Denver Native Optiz to Manage Grand Junction
By Jack Etkin
Jake Opitz originally was going to be the hitting coach at Rookie level Grand Junction this year. But Rockies farm director Zach Wilson instead decided that the Colorado native instead will manage the Grand Junctio team in his second season with the Rockies organization.
“That was always something that was in the back of my mind as we went through our process,” said Wilson, referring to the 2018 minor league staffing. “And the more I looked at what we needed there and the type of person we needed there in the manager’s role, the picture became clear to me that Jake’s personality, the way that he relates to players, the way that players relate to him, the fact that he’s more recently out of the game than most and he’s got a different perspective, I think is going to be really helpful there with all the young kids and people that are being introduced to our organization for the first time.”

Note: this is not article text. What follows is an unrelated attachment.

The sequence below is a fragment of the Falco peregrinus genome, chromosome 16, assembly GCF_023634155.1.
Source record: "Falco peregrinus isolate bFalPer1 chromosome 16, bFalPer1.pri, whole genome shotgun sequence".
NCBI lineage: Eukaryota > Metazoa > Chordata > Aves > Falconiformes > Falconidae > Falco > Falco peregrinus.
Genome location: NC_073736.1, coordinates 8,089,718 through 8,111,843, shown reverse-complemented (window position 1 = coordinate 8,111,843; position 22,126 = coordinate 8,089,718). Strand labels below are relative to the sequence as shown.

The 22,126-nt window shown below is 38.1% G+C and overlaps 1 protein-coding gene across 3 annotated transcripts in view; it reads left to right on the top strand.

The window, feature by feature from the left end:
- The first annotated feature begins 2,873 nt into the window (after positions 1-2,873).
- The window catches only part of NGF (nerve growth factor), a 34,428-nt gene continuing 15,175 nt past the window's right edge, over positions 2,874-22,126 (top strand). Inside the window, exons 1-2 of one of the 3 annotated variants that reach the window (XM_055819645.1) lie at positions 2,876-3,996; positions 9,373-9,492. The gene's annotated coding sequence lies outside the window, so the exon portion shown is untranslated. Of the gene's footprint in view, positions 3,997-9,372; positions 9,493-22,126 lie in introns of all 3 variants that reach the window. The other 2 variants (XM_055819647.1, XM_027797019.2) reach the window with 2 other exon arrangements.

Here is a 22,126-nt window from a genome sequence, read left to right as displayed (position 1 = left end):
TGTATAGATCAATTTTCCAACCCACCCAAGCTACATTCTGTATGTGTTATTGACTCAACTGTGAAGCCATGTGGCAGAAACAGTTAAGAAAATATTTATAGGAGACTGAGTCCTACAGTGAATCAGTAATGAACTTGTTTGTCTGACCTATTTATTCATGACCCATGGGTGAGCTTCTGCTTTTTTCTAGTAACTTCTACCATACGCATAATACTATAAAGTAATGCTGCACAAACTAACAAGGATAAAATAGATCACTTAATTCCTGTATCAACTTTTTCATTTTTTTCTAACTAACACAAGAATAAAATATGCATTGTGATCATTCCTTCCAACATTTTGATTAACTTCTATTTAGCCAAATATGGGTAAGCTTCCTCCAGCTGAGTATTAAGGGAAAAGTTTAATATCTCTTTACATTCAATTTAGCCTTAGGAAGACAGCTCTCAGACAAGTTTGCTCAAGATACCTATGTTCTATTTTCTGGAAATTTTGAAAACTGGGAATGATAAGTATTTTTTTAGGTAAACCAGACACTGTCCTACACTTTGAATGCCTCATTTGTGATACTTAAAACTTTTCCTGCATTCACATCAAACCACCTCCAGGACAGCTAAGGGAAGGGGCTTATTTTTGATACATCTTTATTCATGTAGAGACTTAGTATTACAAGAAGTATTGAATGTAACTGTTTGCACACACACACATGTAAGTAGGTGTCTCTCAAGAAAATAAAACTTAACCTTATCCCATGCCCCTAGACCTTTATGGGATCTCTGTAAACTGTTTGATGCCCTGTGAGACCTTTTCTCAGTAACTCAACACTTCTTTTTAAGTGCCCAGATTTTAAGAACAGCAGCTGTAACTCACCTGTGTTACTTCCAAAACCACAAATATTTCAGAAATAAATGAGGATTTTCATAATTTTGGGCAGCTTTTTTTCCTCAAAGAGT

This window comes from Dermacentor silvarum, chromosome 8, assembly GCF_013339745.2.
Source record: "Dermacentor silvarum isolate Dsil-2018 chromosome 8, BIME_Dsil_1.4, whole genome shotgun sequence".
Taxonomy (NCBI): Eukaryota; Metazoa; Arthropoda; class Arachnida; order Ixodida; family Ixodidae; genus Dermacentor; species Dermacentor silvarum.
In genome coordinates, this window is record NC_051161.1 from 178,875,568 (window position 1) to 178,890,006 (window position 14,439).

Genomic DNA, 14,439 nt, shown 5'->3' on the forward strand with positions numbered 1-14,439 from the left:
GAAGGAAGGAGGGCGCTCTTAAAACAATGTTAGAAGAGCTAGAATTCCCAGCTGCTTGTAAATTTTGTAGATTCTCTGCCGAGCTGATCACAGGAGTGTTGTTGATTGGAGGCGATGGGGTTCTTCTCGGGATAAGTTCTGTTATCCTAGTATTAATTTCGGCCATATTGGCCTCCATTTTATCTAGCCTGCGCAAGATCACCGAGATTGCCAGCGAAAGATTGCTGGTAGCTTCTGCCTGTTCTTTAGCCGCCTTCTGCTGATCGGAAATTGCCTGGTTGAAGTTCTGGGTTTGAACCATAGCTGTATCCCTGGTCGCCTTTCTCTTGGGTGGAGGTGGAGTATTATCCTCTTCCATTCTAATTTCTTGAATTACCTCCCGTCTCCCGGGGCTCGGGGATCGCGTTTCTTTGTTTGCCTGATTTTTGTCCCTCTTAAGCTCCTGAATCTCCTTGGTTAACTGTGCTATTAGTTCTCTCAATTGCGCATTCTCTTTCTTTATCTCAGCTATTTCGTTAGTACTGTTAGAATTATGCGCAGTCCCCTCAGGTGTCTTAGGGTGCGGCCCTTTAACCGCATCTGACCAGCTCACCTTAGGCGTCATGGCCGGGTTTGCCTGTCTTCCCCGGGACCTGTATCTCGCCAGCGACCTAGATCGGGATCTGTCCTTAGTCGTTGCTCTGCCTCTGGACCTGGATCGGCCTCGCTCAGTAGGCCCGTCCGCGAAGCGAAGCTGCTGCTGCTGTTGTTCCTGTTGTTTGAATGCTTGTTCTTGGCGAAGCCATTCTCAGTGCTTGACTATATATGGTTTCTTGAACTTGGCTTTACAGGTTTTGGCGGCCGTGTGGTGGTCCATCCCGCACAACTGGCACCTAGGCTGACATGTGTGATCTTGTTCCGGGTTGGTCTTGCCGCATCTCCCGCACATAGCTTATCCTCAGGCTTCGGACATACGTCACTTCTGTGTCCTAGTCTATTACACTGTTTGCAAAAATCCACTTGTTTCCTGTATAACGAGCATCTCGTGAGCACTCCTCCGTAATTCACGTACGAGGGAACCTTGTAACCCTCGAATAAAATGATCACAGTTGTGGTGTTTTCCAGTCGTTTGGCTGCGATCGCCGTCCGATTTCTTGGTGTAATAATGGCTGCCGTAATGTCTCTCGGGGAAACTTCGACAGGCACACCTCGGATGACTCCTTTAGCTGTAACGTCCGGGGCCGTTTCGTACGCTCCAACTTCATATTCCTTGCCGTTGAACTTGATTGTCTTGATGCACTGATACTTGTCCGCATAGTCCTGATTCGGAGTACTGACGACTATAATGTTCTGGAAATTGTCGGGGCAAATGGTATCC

Wilson also hired Helmis Rodriguez, who pitched in the Rockies’ system, to be the pitching coach at the second Dominican Summer League team the Rockies will field this season, and Tom Sutaris, who will be making his professional coach debut, as the High Class A Lancaster hitting coach. The minor league staff will be completed with the hiring of a hitting coach at Grand Junction.
Opitz, 31, a 2004 graduate of Heritage High School, went the University of Nebraska and was drafted by the Cubs in the 12th round in 2008. He played five seasons in the Cubs' and Phillies' organizations, spending most of that time at High Class A Daytona. He also played parts of four seasons in two independent leagues. Opitz, who saw the most action at first base, second base and third base, finished his playing career in 2015 with the Southern Maryland Blue Crabs in the independent Atlantic League and was their hitting coach in 2016.